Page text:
Posted by feww on May 7, 2014


Major Disaster Declared for Florida (DR-4177)

Federal Disaster has been declared in the state of Florida in the areas severely affected by severe storms, tornadoes, straight-line winds and flooding from April 28 to May 6, 2014.

Areas most affected by multiple disasters are the counties of Escambia and Santa Rosa.

The Federal Disaster Declaration follows a State of Emergency Proclamation issued by the state last week.

Gov. Scott declared a state of emergency for 26 panhandle and north Florida counties on April 30, 2014.

The State of Emergency Proclamation included the counties of Escambia, Santa Rosa, Okaloosa, Walton, Holmes, Washington, Bay, Jackson, Calhoun, Gulf, Liberty, Franklin, Gadsden, Leon, Wakulla, Jefferson, Madison, Taylor, Hamilton, Suwannee, Lafayette, Dixie, Columbia, Gilchrist, Levy, and Alachua.

Latest Federal Disaster Declarations

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Extremely Critical Fire Weather Conditions Persist in U.S. South

Posted by feww on May 7, 2014


Extreme Fire Danger Forecast for parts of  Texas, Oklahoma, Kansas and Arizona

Extremely critical fire weather conditions are worsening across parts of Southern Plains, according to the latest forecast by the National Weather Service (NWS).

Record heat, gusty winds and low relative humidity values will continue the high fire danger through at least Wednesday across parts of the southern Plains and Southwest. The most extreme conditions are expected from the eastern Texas and Oklahoma Panhandles into parts of southern Kansas and northwestern Oklahoma. Elevated to critical fire weather conditions exist elsewhere across the region.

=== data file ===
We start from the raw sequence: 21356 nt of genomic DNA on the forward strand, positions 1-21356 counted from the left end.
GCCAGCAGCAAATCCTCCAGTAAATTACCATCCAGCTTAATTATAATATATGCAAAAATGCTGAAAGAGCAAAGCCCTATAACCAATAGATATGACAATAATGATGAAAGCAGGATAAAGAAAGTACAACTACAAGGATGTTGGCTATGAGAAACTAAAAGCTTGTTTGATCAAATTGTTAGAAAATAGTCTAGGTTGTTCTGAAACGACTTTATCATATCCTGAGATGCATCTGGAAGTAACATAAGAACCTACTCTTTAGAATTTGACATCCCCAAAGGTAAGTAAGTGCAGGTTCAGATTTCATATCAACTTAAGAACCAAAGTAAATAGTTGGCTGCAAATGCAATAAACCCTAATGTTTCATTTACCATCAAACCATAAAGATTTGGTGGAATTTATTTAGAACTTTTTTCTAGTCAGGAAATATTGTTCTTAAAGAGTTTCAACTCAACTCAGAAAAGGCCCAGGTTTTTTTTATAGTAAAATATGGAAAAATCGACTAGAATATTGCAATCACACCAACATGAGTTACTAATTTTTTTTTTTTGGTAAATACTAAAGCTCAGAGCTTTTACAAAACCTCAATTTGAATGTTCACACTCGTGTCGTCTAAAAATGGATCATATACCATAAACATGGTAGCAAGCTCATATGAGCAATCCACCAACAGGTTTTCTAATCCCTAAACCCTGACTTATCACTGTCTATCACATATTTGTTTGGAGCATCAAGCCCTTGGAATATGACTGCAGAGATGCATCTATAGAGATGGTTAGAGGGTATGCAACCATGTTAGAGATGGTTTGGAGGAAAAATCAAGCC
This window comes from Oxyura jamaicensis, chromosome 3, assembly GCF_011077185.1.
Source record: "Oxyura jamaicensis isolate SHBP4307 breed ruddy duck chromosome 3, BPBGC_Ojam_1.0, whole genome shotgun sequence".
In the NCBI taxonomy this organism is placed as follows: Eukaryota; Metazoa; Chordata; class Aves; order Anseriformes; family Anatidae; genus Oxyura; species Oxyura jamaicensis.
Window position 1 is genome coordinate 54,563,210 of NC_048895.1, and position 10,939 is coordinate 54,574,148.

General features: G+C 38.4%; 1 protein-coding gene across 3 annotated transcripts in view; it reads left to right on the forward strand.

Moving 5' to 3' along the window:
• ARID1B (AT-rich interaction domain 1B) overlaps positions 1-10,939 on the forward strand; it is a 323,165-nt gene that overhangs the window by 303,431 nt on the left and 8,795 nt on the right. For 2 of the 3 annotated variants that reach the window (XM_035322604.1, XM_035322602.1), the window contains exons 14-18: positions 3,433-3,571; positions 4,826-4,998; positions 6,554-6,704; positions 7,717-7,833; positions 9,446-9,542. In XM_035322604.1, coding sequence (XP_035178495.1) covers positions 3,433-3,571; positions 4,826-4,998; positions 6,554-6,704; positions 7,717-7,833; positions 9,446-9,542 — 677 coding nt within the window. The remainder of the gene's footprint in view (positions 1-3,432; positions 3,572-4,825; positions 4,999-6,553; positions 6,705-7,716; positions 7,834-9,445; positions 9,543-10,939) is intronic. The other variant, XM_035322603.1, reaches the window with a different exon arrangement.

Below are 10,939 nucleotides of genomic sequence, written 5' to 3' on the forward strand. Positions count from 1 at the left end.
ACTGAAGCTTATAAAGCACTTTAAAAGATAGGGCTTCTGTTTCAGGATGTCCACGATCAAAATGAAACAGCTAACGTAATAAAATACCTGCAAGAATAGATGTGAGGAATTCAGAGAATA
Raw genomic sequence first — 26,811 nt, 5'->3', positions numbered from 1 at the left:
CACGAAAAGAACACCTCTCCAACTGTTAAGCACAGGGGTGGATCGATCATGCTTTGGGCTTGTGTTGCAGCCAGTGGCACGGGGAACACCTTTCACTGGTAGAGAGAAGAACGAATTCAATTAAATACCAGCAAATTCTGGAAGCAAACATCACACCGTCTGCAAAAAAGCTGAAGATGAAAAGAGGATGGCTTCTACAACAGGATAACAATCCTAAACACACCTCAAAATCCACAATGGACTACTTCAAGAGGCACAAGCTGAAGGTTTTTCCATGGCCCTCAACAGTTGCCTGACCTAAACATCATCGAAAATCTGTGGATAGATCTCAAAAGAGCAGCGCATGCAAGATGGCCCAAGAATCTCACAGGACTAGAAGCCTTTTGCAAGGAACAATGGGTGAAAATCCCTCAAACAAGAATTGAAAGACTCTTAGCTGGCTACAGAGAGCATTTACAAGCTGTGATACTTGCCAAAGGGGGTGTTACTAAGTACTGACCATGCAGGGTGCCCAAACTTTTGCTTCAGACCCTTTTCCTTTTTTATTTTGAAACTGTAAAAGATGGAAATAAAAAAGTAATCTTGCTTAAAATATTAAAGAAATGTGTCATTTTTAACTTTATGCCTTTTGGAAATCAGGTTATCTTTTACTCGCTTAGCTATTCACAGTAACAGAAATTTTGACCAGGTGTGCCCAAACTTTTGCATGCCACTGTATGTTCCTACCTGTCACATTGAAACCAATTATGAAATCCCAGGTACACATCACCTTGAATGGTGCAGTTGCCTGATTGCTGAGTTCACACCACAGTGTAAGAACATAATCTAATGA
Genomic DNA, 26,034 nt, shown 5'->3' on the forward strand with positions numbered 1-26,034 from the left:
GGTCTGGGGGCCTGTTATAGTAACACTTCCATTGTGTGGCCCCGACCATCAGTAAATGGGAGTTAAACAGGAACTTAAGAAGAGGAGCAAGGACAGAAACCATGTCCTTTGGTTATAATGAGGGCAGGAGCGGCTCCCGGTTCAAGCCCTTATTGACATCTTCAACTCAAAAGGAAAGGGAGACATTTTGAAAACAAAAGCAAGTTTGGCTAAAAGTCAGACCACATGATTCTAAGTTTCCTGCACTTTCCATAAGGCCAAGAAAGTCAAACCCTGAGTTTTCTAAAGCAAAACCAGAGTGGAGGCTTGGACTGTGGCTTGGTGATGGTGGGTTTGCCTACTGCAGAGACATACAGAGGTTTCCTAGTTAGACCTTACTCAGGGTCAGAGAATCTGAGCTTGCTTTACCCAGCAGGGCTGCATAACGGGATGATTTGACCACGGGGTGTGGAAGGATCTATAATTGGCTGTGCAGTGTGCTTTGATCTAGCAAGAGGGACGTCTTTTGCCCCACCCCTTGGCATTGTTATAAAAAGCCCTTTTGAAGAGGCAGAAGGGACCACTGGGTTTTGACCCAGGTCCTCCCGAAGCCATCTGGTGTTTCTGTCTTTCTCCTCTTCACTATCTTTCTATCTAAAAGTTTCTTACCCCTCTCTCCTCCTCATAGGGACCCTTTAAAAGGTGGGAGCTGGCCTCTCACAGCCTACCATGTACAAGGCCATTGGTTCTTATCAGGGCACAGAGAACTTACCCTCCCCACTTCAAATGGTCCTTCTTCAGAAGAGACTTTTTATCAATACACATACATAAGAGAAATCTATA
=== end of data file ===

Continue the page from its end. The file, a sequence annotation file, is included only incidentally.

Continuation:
Extreme and Critical Fire Danger

About 8.3 million people live in the areas threatened by Extreme and Critical Fire Weather Conditions, a total of about 835,000km² (322,000 square miles), including the counties/cities of Amarillo, TX, Woodward, OK, Pratt, KS, Canadian, TX, Lahoma, OK, El Paso, TX, Oklahoma City, OK, Albuquerque, NM, Tucson, AZ, Wichita, KS…


600 Fires

Up to 600 active wildfires are currently burning across the U.S. , base on satellite images and ESRI.

Red Flag Warnings

Red Flag Warnings are in effect across parts of seven states—Kansas, Oklahoma, Texas, Arizona, New Mexico, Colorado and Nebraska.

Fire Danger in Oklahoma

Gov. Fallin has declared a state of emergency for all 77 counties in Oklahoma. Fallin also issued an executive proclamation declaring a burn ban for 36 counties.

The Governor’s Burn Ban covers 36 counties in western and south-central Oklahoma, according to the Proclamation. Those counties are Alfalfa, Beaver, Beckham, Blaine, Caddo, Canadian, Cimarron, Cleveland, Comanche, Cotton, Custer, Dewey, Ellis, Garfield, Grady, Grant, Greer, Harmon, Harper, Jackson, Kingfisher, Kiowa, Lincoln, Logan, Major, McClain, Noble, Oklahoma, Payne, Pawnee, Roger Mills, Texas, Tillman, Washita, Woods and Woodward.

The largest fire in Oklahoma so far has burned more than 4,000 acres and destroyed at least six homes, and three dozen other buildings, killing one person, said fire officials in Guthrie, adding that the numbers are likely to rise.

More than 1,000 people were ordered to evacuate the fire disaster zone.

Latest Fire Headline News